We’ve documented some of Noah’s trials leading up to release, notably some contention between director Darren Aronofsky (Black Swan, Requiem For A Dream) and distributor Paramount Pictures. Supposedly we are getting the version of the movie that’s reflective of Aronofsky’s vision for the film, but I can’t escape the feeling that there were still way too many cooks in the kitchen for this one, and not just in the editing bay. In case you didn’t know it already, this is not your grandmother’s telling of the Noah story. Probably a good thing, all considered. Didactic art rarely does more than preach to the choir. There are definitely seeds of something deeply interesting in this at times mystical, occasionally riveting exploration of the Biblical deluge, but rather than flowering they are too often, and too quickly, drowned in a movie that frequently feels at odds with itself over what kind of narrative to pursue and how to pursue it.
There’s quite a bit to tackle with this movie, so let’s start with the simple, well, simple-er part where this is not a traditional telling of the Biblical story of Noah (played here by Russell Crowe). The movie smartly lets us know something’s up from the get-go, although it does so through the slightly questionable means of an animated voiceover. The voiceover tells an apocryphal version of the creation story, wherein the descendants of Cain encounter The Watchers, fallen angels (though it turns out not of the Paradise Lost sort) who teach them industry. This of course goes south quickly given that Cain’s descendants are an evil lot, and when we come in on the story proper, we quickly learn that the righteous offspring of Seth (Adam and Eve’s third son) are very few. Noah’s father was killed before him, and his own family exists in constant fear of marauding evil men.
All this is part of the setup to a world that feels very intentionally half-formed. The earth is full of mostly flat expanses still young in the diversity of flora and fauna, it would seem, yet possessed of the stuff of legend, a mysticism that stems from consistently experiencing the power of the Creator (as God is always referred to) yet unable to fully comprehend that same power. It’s all a very intentional separation not only from our own modern world, but from anything we might be able to conceive of as historically, naturally true within our own history. The Creator may be encountered meaningfully, but both he and his creation remain in many ways a mystery. Several dream sequences Noah experiences are exceptional in their execution, visual standouts that sell Noah’s conviction that a flood is coming and that he has been chosen for a divine mission (the ark) without the Creator ever needing a voice.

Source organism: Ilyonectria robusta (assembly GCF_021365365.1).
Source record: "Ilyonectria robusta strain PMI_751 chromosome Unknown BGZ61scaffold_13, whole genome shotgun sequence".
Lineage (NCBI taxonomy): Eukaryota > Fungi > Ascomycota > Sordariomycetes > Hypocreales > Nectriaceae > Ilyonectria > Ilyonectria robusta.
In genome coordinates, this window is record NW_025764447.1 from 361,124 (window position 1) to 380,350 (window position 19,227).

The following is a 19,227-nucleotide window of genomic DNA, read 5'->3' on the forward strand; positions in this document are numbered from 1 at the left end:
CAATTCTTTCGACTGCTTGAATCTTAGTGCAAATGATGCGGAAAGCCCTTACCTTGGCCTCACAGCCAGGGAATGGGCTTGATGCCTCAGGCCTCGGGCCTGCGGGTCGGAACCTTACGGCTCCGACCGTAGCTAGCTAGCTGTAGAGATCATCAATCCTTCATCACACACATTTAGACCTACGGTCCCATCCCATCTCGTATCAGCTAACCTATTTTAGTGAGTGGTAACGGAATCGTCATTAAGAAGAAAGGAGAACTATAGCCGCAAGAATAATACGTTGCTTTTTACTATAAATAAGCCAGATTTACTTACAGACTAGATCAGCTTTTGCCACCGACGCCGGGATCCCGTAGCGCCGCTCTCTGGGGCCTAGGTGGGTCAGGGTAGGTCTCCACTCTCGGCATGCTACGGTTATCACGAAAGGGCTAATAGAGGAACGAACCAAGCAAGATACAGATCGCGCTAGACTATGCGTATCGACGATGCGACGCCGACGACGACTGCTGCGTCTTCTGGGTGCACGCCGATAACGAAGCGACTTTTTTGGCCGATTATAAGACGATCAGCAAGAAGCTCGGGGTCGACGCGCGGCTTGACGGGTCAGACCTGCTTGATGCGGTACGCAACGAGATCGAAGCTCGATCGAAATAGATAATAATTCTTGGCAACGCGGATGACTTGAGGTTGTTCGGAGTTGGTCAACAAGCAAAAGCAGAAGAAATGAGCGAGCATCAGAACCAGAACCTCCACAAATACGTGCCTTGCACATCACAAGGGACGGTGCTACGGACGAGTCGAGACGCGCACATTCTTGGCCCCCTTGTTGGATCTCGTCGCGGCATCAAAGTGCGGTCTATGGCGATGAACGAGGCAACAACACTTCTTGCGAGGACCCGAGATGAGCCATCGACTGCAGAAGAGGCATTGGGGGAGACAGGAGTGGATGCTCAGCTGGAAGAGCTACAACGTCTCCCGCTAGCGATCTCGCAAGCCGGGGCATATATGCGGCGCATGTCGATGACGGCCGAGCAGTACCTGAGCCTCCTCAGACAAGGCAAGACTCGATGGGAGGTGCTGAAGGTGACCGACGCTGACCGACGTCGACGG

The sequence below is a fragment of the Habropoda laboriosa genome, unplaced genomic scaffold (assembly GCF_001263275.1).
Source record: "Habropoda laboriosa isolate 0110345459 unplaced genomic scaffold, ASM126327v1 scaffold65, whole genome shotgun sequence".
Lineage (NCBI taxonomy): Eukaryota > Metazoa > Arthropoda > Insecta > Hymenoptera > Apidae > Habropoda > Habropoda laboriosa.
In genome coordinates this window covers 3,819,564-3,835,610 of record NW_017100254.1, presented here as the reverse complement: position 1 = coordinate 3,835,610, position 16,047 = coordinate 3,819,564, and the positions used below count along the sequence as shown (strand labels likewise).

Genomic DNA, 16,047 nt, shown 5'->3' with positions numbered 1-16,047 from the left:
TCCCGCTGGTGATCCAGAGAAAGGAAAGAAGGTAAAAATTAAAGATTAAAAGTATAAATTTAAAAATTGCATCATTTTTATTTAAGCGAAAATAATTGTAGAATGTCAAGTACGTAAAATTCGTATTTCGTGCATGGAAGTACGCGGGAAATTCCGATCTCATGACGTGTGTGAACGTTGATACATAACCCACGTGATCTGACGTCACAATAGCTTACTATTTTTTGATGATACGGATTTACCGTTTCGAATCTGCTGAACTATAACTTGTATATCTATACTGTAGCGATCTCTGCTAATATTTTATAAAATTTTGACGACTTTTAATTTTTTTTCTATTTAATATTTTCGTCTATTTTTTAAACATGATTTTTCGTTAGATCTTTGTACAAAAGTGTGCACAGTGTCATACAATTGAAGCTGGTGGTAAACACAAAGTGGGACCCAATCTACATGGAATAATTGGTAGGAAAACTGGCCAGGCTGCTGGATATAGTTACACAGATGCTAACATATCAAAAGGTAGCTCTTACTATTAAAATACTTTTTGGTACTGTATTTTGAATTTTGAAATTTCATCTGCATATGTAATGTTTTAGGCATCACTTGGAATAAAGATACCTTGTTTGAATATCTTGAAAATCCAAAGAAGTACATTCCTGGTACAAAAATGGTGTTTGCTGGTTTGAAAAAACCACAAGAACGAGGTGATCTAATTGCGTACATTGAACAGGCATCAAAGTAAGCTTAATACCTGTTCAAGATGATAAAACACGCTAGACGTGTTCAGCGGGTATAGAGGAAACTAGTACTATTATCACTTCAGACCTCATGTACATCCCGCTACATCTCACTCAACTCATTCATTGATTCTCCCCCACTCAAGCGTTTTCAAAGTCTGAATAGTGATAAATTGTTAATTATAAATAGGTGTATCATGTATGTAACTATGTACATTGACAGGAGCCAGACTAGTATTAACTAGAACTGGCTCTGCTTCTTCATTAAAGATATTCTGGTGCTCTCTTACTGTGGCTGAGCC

The problem is that this conception of the world is utterly betrayed, and pretty early in the film at that. The mystical wonder of the world is replaced by the expectation that things outside the natural order or commonplace. The gloriously inexplicable becomes bound by mechanics. There’s even a Tree of Life-esque run through the history of creation, from the big bang through humans. It’s a science-y sequence that feels totally at odds with a world rooted in ancient conception of the cosmos. This is where we begin to get back to the too many cooks problem. Time and again in this movie, it feels like you had multiple people with multiple visions fiddling with story elements. The early narrative, for example, is all about collective human experience of the divine, playing into this idea that the Creator is a present and active, if difficult to understand, force in the world. The industrialism of Cain’s descendants is even rooted in mystical resources they harness, but never truly control. For the first maybe 30 minutes of the two hour and twenty minute runtime, the movie feels really. But when the magic disappears from the world, so too does the movie’s thematic and narrative focus.